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About Juvenile Justice Institute

The Juvenile Justice Institute at NCCU was established in 1999 by the General Assembly (Senate Bill 399).  Located within the Department of Criminal Justice, JJI was founded to promote the exchange of information and human resource development to help facilitate prevention of juvenile crime and delinquency.


To influence juvenile justice policy and practice by providing and supporting quality research, information, and technical assistance to juvenile serving agencies, policy makers, the juvenile justice research community, and community stakeholders.


To serve as an interdisciplinary hub for students, faculty, and staff that shapes the juvenile justice platform through sharing of ideas, generating scholarship, pursuing funding opportunities, and collaborating with local and state leadership and community stakeholders.  Productivity, efficiency, and transparency are guiding principles of the JJI.


Lorraine C. Taylor, PhD- Executive Director

Dr. Lorraine C. Taylor became Executive Director of JJI in July of 2016.  A researcher, former faculty member, and program developer, she brings nearly 20 years of professional experience to this position. She earned a B.S. degree from Howard University and a Masters and Ph.D. in Developmental Psychology from the University of Virginia.  Her work is guided by a risk and resilience perspective that focuses on promoting success for young people with limited economic and social resources.  Her work emphasizes a “systems” perspective that focuses on how institutional, community, family, and individual-level risk and protective factors operate in shaping outcomes for marginalized, underrepresented youth.  During her career, Dr. Taylor supervised undergraduate and graduate students (including Masters and Ph.D. students) and she remains dedicated to serving the needs of students at NCCU.  She has also worked in private industry, as well as in the Durham community, where she directed an initiative on “opportunity youth” that brought together community stakeholders, the non-profit sector, and local government.  She is a successful grant writer and program director.  She has published research on topics such academic socialization, parenting in the context of economic hardship, and promoting social and emotional competence for boys of color.  Dr. Taylor’s diverse research background and strong interdisciplinary experience will be useful in building relationships between JJI and other departments on campus, as well as fostering collaborations with regional, state, and national partners in the JJI community.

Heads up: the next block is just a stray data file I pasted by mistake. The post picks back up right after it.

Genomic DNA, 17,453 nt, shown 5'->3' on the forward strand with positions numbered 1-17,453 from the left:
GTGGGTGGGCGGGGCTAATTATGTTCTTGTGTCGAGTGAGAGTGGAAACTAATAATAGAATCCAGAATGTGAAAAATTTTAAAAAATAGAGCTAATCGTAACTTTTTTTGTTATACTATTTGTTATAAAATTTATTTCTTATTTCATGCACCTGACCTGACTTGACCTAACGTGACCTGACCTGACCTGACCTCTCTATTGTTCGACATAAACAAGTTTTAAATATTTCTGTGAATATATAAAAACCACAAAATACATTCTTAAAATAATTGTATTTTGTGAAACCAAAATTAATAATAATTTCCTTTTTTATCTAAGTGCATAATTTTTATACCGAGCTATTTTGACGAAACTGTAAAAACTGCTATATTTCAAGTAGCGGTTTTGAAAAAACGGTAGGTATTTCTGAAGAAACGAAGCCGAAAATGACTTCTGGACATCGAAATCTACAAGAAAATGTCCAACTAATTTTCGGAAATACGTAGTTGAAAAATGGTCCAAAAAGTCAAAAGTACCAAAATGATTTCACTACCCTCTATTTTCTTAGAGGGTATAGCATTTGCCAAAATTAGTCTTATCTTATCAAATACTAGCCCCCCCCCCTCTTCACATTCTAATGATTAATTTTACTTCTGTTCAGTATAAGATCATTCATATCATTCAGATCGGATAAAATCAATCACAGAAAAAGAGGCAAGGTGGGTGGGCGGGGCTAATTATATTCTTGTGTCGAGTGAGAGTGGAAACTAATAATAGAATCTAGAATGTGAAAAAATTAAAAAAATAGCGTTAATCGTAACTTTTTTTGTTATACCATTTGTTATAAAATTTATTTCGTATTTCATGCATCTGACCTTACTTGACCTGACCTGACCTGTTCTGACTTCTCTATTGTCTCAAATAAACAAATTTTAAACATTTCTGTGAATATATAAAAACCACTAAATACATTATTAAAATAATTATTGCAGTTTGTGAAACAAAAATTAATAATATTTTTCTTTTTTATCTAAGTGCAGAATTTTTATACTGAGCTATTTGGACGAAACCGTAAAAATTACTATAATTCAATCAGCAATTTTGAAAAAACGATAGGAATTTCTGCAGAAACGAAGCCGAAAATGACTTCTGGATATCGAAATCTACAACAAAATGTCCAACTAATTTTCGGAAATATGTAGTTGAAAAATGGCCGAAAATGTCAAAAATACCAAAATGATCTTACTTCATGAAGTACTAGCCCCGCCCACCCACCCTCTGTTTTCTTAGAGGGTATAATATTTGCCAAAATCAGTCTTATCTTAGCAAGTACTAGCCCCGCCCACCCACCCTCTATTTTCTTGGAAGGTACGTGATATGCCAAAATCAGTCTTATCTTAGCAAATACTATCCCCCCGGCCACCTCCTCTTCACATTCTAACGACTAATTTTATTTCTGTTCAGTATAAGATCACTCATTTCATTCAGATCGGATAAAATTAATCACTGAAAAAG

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Jonathan W. Glenn- Associate Project Director

Jonathan W. Glenn serves as the Associate Project Director of the Juvenile Justice Institute. His academic background includes a Bachelor of Science Degree in Criminal Justice from Saint Augustine’s University, and a Master of Science Degree in Criminal Justice from North Carolina Central University. Mr. Glenn is currently pursuing a Ph.D. in Criminal Justice with a concentration in Behavioral Science at Nova Southeastern University. His professional experience includes university faculty appointments, research methodology development and statistical analysis, as well as community engagement efforts with local youth programs. A Raleigh, North Carolina Native, Mr. Glenn is passionate about juvenile justice related issues. His areas of research specialization include Disproportionate Minority Contact (DMC), the school to prison pipeline, and Race and Criminal Justice. Mr. Glenn is excited to have the opportunity to return home to NCCU to work within the JJI, as he aims to produce scholarly research that leads to social change. 

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